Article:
Parts of Britain could face a further 40 days of Arctic conditions after the country shivered in temperatures down to -10.3C (13.5F) yesterday on the first day of winter.
The bone-chilling low was recorded in the Scottish Highlands - and with more sub-zero conditions and snow forecast, there are concerns thousands of people could struggle to get to the polls on election day.
Conditions later this week will become more unsettled, with lows down to -14C (7F) predicted as a 1,100-mile wide weather front envelops the UK, threatening travel as voting begins in ten days' time on December 12.
A boy plays with a football at the Angel of the North in Gateshead, Tyne and Wear, after sunset yesterday evening
Met Office forecaster Helen Roberts said the weekend temperatures had been 'lower than anything seen so far at this end of the year' with 'still more to come'. Lows of -6C (21F) were recorded in Oxfordshire this morning.
It will be dry and bright today across much of England and Wales today, with some spells of sunshine – while cloud across Scotland and Northern Ireland will sink southwards across northern England. Scotland will also see light rain.
Tonight, lingering rain or drizzle in northern Scotland will clear as the night goes on. Otherwise, it will be a dry and clear night across the UK, although some mist or fog will form, particularly across southern England and Wales.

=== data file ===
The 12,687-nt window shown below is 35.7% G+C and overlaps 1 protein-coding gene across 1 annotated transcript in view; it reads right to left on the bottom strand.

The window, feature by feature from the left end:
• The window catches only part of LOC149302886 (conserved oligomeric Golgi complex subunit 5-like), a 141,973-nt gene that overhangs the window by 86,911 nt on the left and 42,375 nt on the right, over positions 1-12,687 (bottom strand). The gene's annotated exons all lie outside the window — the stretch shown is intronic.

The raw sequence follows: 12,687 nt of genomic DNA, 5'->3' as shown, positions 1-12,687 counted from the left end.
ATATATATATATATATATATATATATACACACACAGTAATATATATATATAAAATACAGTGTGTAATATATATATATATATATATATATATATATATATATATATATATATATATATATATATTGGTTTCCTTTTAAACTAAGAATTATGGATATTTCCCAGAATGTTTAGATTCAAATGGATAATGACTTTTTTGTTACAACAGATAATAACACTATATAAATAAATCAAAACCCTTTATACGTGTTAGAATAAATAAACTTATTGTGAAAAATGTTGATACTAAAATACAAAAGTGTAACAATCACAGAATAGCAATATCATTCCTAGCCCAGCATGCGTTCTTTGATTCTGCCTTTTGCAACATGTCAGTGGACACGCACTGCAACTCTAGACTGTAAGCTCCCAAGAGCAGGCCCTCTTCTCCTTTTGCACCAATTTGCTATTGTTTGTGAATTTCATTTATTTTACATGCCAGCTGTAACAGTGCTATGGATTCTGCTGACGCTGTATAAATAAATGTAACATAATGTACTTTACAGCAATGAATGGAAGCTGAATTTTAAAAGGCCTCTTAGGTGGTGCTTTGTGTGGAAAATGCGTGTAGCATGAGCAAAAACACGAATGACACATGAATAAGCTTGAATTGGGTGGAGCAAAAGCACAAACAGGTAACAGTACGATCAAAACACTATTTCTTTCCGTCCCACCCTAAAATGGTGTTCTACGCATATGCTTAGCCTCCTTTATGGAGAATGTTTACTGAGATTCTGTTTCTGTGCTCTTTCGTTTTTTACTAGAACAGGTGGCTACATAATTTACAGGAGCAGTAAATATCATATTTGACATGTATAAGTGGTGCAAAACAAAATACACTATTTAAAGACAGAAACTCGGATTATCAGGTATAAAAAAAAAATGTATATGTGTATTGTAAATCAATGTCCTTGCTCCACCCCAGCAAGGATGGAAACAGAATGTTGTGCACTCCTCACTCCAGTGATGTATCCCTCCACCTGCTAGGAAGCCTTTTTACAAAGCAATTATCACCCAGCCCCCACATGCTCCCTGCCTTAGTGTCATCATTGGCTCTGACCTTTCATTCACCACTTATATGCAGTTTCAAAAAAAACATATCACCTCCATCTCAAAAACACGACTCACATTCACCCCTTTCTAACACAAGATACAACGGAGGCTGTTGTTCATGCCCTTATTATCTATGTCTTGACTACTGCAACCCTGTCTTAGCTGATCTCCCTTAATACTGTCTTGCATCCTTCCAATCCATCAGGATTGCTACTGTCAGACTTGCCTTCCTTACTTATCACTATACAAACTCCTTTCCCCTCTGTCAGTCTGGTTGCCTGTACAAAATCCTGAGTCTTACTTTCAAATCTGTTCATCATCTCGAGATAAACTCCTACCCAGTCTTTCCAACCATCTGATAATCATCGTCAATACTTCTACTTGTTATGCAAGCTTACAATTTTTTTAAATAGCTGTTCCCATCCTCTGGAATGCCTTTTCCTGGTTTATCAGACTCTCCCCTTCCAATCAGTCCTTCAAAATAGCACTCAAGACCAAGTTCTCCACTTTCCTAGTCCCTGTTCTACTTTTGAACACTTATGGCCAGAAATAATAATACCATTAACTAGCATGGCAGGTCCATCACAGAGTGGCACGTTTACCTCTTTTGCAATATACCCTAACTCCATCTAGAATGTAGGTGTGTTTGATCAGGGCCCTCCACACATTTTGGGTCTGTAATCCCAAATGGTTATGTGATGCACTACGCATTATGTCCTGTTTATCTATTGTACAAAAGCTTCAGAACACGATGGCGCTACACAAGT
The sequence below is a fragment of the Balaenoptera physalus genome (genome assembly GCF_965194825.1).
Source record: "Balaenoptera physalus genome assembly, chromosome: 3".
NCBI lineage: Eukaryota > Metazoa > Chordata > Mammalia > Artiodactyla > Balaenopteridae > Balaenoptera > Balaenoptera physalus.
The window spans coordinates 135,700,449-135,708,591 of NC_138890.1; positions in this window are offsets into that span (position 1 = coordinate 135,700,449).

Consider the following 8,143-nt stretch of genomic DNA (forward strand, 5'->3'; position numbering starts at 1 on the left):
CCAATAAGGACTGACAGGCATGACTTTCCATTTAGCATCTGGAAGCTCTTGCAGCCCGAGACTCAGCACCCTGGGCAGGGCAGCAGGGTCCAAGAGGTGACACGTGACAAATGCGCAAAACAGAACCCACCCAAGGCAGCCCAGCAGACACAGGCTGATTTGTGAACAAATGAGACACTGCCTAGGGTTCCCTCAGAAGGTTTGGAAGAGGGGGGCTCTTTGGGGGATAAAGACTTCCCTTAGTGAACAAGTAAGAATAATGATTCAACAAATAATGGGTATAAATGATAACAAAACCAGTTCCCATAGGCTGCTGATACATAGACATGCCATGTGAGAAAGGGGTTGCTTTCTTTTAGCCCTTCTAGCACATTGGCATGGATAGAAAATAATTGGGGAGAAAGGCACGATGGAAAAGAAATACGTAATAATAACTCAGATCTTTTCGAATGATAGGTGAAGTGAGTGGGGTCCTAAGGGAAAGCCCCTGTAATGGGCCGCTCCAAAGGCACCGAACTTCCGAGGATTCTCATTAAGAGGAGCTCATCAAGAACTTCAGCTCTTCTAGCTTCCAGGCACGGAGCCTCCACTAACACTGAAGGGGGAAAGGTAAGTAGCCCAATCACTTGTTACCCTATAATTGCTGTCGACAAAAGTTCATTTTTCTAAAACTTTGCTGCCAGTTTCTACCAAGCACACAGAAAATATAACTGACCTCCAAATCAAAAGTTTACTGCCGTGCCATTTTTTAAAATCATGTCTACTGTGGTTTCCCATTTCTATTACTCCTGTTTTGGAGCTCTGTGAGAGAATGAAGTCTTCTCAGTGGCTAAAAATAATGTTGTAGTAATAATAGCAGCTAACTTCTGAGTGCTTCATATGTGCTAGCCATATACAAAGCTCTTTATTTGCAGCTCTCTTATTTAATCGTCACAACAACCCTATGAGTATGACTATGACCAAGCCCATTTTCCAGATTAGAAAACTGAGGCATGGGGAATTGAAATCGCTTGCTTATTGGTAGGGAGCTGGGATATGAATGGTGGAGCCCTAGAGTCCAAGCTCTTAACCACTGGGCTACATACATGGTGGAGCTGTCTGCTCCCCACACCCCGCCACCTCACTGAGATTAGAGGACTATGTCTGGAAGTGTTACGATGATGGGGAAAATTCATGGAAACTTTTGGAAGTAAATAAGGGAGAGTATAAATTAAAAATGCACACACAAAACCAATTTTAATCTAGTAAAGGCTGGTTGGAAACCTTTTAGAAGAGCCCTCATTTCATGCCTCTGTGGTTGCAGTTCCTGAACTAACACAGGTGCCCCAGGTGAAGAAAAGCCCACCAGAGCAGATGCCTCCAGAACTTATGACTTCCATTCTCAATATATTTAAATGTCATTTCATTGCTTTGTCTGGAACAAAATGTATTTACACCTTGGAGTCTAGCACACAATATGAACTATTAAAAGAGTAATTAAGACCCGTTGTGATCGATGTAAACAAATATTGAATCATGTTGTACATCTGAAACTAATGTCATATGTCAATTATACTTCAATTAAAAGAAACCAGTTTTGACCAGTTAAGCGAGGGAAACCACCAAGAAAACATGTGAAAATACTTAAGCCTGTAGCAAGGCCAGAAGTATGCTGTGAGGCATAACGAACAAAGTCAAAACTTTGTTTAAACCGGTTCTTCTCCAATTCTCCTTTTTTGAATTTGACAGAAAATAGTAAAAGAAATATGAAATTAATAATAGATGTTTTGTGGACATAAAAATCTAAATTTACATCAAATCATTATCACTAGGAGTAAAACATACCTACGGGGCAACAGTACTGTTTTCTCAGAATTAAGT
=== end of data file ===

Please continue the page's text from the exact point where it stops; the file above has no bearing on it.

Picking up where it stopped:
Patchy low cloud and mist across England and Wales will linger throughout tomorrow in some areas, particularly towards the South where winds will be light, although there will still be some spells of sunshine.
Temperatures were below freezing in parts of Britain this morning (left) and won't get into double figures this afternoon (right)
It will be cloudier and breezier in Scotland and Northern Ireland tomorrow, though remaining predominantly dry – and on Wednesday, cloud and rain will gradually push into the north-west of the country.
It will remain largely dry elsewhere, with variable cloud and bright spells. Thursday will be wet in the North and West, particularly in the Scottish Highlands which could see up to four inches (100mm) of rain fall.
Leon Brown, head of meteorological operations at the Weather Company, gave a warning of a possible prolonged period of Arctic conditions, saying that temperatures as low as -14C are forecast.
He said: 'Thirty to 40 days with snow or ice disruption are expected this winter in Scotland and parts of northern England. After cold spells in December, more sustained cold is expected during January and February.'